United Palace Theater
Wednesday, May 18
Better than: Staying home and listening to Simon & Garfunkel records.
Fleet Foxes’ pastoral folk can strike some modern listeners as old-fashioned and derivative.
But Wednesday’s sold-out performance at the United Palace Theater was a vivid reminder of how the Seattle-based six-piece has neither imitated nor reinvented folk music–they’ve instead internalized it and made a familiar form, maybe the most familiar form, their own: intricate baroque compositions buoyed by lush, carefully wrought four-man harmonies that evoke the Beach Boys, the Zombies and CSNY.
In New York City for the first time since 2008, the band played 10 songs off its outstanding LP Helplessness Blues (Sub Pop), which hit shelves May 3. The capacity crowd at the former movie palace uptown remained seated as the band’s elaborate blend of the delicate and the muscular rang throughout the impossibly ornate room, which was lined with a kind of red and gold-foil wallpaper normally found at a great-aunt’s house–an appropriately anachronistic touch. “Thanks again for making the trip,” vocalist-songwriter Robin Pecknold said, in one of a few nervous addresses to the audience. “I know it’s kind of far from… certain places.”
The Foxes’ attention-eschewing frontman seemed genuinely humbled by the adulation as he led the performance from center stage while his bandmates spent the night switching instruments–a flute or mandolin here, a maraca or bass saxophone there. The themes of the songs alternated between overcast Pacific Northwest imagery and weightier topics like mortality and healing, with standouts including the fiddle- and mandolin-backed “Sim Sala Bim” and the tender, slow-building “Blue Ridge Mountain.” “So now I am older/ than my mother and father/ when they had their daughter,” Pecknold crooned on the set-closing “Montezuma,” the mid-twenties reckoning off Helplessness Blues bemoaning the dead ends of selfishness. “Now what does that say about me?”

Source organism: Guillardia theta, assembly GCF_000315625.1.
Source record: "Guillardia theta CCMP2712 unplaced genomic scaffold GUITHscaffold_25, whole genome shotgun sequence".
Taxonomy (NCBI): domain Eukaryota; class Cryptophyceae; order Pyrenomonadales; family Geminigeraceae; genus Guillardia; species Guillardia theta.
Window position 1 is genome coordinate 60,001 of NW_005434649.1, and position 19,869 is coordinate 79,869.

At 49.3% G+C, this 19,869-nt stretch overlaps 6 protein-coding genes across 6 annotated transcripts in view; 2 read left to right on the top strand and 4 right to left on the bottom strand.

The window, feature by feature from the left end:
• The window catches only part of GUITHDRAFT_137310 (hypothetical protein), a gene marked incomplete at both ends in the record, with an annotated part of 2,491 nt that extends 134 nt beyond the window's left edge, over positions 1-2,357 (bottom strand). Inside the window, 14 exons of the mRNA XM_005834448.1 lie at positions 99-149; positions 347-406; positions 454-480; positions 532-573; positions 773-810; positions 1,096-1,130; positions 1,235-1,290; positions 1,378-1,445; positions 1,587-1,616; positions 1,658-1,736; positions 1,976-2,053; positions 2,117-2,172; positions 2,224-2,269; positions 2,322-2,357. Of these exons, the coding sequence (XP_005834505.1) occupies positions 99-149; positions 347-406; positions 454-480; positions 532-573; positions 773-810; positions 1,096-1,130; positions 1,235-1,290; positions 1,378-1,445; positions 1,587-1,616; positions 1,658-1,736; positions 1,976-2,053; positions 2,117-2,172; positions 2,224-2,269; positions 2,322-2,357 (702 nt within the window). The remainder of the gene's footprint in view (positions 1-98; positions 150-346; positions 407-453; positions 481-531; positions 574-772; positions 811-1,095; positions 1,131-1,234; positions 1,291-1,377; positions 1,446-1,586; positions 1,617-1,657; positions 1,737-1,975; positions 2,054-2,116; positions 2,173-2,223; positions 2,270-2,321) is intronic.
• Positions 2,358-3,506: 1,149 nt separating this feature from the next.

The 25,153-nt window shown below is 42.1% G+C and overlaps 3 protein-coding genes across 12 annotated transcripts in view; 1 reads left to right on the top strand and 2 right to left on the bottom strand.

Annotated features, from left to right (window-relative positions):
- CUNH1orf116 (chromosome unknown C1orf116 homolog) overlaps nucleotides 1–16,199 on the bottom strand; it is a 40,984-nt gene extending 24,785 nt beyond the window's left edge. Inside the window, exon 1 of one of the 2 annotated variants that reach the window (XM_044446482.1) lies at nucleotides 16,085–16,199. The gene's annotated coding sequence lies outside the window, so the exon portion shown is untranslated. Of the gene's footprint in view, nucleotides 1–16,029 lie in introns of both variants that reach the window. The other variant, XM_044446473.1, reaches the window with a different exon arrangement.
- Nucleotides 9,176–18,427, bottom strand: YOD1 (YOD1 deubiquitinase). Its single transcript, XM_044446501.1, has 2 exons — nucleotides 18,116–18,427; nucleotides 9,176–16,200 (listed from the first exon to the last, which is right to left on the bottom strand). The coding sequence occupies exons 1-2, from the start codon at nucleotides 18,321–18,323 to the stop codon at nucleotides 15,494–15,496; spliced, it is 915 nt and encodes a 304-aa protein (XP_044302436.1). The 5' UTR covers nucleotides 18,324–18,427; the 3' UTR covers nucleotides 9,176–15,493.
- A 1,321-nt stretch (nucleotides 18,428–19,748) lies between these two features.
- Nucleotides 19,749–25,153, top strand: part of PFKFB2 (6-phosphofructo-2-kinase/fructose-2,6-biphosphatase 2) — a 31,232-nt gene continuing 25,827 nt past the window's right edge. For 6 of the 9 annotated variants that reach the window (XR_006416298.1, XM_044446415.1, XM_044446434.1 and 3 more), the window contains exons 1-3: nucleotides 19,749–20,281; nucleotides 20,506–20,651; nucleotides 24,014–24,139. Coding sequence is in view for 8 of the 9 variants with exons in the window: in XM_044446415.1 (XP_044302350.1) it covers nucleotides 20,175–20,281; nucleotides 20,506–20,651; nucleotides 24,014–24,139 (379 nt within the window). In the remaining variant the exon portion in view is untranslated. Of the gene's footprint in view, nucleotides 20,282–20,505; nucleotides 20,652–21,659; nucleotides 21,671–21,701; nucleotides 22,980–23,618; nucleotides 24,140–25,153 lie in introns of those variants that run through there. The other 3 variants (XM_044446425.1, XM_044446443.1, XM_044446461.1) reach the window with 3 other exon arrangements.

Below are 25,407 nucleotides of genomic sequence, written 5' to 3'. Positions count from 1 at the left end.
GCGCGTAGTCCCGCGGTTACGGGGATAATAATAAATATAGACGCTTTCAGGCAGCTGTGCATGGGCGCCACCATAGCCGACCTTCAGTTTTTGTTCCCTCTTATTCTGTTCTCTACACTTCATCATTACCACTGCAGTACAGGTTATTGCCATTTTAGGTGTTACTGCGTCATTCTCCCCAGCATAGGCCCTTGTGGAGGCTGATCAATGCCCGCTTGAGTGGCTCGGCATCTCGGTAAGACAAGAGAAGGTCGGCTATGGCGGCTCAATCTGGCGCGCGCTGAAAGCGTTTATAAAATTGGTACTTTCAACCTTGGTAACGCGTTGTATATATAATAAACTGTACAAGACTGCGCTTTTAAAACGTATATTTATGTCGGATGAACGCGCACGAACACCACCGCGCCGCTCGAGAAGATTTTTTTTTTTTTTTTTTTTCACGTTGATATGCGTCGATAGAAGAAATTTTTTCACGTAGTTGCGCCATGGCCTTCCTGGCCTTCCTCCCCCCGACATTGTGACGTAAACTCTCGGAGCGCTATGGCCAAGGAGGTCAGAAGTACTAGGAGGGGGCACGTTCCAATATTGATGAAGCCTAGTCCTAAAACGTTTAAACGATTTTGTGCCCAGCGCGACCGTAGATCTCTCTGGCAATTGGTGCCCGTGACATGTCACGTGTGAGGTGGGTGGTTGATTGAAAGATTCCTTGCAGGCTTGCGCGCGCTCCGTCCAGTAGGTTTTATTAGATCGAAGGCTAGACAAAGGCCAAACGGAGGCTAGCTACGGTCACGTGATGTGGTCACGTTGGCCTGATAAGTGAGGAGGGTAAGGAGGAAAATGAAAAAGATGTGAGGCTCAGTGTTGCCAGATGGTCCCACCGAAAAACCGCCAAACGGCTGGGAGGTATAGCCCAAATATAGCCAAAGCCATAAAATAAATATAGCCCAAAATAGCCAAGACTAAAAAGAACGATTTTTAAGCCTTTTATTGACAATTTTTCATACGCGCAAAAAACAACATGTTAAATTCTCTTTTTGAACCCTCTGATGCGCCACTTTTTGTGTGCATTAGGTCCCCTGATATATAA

Minutes after the band left the stage, Pecknold returned alone for a stirring solo performance of “Oliver James” that showed off his heavenly falsetto. The others returned for the show-closing “Helplessness Blues,” which shook the room like no song before it; then the house lights went up, and the crowd quietly filed into the rainy night.
Critical bias: Even from the rear of the orchestra, the music sounded perfectly clear–moreso after the mixer smartly brought down the bass levels early in the show.
Overheard: “They’re good but they’re not that good. It’s all the same song.”
Random notebook dump: So many impeccably sculpted beards.
Drops In The River
Sim Sala Bim
Tiger Mountain Peasant Song
White Winter Hymnal
He Doesn’t Know Why
The Shrine / An Argument
Blue Spotted Tail
Blue Ridge Mountains